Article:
Blog: Michelle Inniss

The playwright write about her new production, inspired by a Big Issue vendor

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One of the questions many people ask me about my play, She Called Me Mother, is what inspired me to write it. Evangeline Gardner’s character, played by Cathy Tyson, was inspired by a homeless Afro-Caribbean woman I spoke to over a period of a year in 2006-2007. She sold The Big Issue in London Bridge Station. Instead of calling her aunty, which is a mark of respect for an elder in the Afro-Caribbean community, I unwittingly called her mother. Her eyes lit up and she smiled.

Each time I saw her, she wanted to give me something: a box of sweets, or when my mother passed away she gave me £3 to buy flowers on my way to the chapel of rest. I bought a single white rose from a flower stall beneath the arches in London Bridge Station. On one of the petals was a drop of water. It was a blustery day and I protected the rose by holding it inside my coat. When I reached the chapel of rest, the single drop of water, a dewdrop, remained.

I wondered what had come before this point in the woman’s life. What had brought her to this place? Where were her loved ones, her family? I created the character of Evangeline through her. The life I envisioned for 70 year old Evangeline was not an easy one – it was difficult to conceive of any other life for her. My overarching question was, “Which woman, at her age, would actively choose a life without a home to return to?” The answer was a woman whose home was unsafe.

“What had brought her to this place? Where were her loved ones, her family?”

When I think of my home, I immediately think of it as a place that I can retreat to from the daily pressures of the world around me. I look forward to returning there and sharing time with my loved ones. This is not the case for all people. One of the themes the play explores is the many years of domestic violence Evangeline has suffered at the hands of her husband Rodney. The second character in my play is Evangeline’s daughter, Shirley, played by Chereen Buckley. After leaving home at the age of 16, she too finds herself with nowhere to go and no one to turn to.

When I thought about the elderly homeless woman, who could have been my mother, I wanted not only to write about her situation but to help in some way. She opened my eyes to the fact that the homeless person you or I pass by each day could quite easily be you or me. Lose your job, accumulate rent arrears – you can end up homeless. Escape from an abusive partner with no family to turn to – you can end up homeless. It’s simple as that.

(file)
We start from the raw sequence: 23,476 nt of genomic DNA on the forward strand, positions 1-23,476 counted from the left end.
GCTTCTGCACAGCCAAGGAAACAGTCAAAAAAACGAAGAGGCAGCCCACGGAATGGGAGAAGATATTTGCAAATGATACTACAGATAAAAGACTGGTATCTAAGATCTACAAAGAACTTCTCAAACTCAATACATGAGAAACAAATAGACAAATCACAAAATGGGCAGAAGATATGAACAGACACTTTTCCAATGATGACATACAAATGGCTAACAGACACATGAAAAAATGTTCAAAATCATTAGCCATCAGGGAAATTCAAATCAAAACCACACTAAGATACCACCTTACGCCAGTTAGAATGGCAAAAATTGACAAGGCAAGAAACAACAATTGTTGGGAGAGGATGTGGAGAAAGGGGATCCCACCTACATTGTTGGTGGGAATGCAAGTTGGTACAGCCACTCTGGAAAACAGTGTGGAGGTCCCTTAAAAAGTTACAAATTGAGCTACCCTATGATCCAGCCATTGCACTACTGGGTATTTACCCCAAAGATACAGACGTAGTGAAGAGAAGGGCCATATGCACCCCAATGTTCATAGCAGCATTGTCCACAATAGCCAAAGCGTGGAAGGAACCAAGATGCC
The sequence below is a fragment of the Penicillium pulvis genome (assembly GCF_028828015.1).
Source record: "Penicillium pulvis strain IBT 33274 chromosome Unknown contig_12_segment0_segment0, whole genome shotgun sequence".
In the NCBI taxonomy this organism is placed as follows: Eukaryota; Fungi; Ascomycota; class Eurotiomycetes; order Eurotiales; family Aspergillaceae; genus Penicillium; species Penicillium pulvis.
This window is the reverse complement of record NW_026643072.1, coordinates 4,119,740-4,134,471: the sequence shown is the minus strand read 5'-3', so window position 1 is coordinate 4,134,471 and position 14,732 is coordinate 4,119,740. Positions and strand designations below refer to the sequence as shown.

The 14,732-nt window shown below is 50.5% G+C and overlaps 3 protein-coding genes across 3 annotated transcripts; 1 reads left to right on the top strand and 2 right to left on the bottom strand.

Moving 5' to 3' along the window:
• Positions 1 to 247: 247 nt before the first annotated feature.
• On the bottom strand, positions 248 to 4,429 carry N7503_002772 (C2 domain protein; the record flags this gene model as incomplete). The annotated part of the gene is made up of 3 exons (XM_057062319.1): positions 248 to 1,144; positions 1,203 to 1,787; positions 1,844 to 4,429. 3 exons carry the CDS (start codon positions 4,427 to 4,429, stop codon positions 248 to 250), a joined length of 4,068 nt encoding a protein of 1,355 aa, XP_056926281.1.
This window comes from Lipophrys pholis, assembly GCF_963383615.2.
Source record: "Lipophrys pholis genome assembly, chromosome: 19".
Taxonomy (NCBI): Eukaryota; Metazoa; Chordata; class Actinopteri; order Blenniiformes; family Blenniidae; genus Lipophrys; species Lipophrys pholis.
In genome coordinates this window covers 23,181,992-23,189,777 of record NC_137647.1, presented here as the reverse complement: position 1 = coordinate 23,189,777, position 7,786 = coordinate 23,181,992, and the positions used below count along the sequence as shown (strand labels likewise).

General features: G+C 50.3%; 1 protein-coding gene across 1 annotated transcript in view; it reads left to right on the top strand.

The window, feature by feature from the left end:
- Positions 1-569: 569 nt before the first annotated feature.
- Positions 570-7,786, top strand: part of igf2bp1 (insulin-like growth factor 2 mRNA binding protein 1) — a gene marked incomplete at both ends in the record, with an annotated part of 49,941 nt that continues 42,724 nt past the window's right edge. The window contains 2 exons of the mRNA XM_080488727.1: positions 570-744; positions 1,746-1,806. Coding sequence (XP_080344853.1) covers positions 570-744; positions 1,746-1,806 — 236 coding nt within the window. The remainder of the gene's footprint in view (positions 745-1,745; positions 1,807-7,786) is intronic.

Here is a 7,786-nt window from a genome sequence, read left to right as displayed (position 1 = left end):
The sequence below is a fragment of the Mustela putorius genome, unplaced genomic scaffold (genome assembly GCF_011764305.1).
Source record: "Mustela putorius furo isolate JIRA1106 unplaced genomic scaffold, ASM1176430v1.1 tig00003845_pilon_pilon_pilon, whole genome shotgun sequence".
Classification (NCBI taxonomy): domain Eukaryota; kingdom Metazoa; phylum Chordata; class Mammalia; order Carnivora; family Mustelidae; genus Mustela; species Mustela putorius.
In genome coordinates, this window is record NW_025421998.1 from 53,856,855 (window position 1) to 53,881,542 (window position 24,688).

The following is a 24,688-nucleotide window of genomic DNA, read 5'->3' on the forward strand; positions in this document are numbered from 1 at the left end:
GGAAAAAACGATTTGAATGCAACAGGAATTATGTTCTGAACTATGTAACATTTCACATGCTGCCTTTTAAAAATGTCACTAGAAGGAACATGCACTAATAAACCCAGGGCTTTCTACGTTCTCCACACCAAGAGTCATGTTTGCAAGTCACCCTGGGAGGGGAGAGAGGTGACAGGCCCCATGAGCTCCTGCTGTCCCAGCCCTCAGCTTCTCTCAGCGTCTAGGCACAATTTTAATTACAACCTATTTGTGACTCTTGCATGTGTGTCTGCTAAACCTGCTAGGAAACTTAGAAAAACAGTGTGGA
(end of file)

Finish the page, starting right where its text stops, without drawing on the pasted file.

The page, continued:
My family are supporters of the homelessness charity St Mungo’s Broadway and our company, Pitch Lake Productions, has worked closely with them. As part of our research, Cara Nolan (our director), Cathy Tyson and I have read Rebuilding Shattered Lives, an in-depth report into women’s homelessness spearheaded by St Mungo’s Broadway. The life that Evangeline and Shirley live in the world of the play is not unlike the lives of many women in our society who have suffered physical, mental and emotional abuse at the hands of a partner – abuse which all too often can, and does, lead to homelessness.

Evangeline’s character speaks in the Trinidadian vernacular. My parents are from Trinidad so the vernacular is well situated within me. Some audience members may be familiar with this, and for others this may be their first encounter with it. I feel certain, however, that the audience will delight in the richness of Evangeline’s conversation and the many tones her language produces. Also, Cathy’s portrayal of Evangeline is quite simply captivating.

Our vision for this production is for Evangeline’s voice to be heard. Through her story, we want to awaken your humanity, to take you on a walk through her life, and at the end of this journey we would like to leave you with the desire to seek answers to some unasked questions: how can I help to prevent this in the future? Why is homelessness accepted as a normal part of our society? How can we change this?

She Called Me Mother is at The Lowry on Fri 13 Nov and Sat 14 Nov. The tour has been made possible through Black Theatre Live (BTL), a pioneering national consortium of eight regional theatres committed to effecting change for Black, Asian and Minority Ethnic (BAME) touring theatre. BTL is working with emerging and established BAME companies and artists from across England to commission and tour high quality productions.

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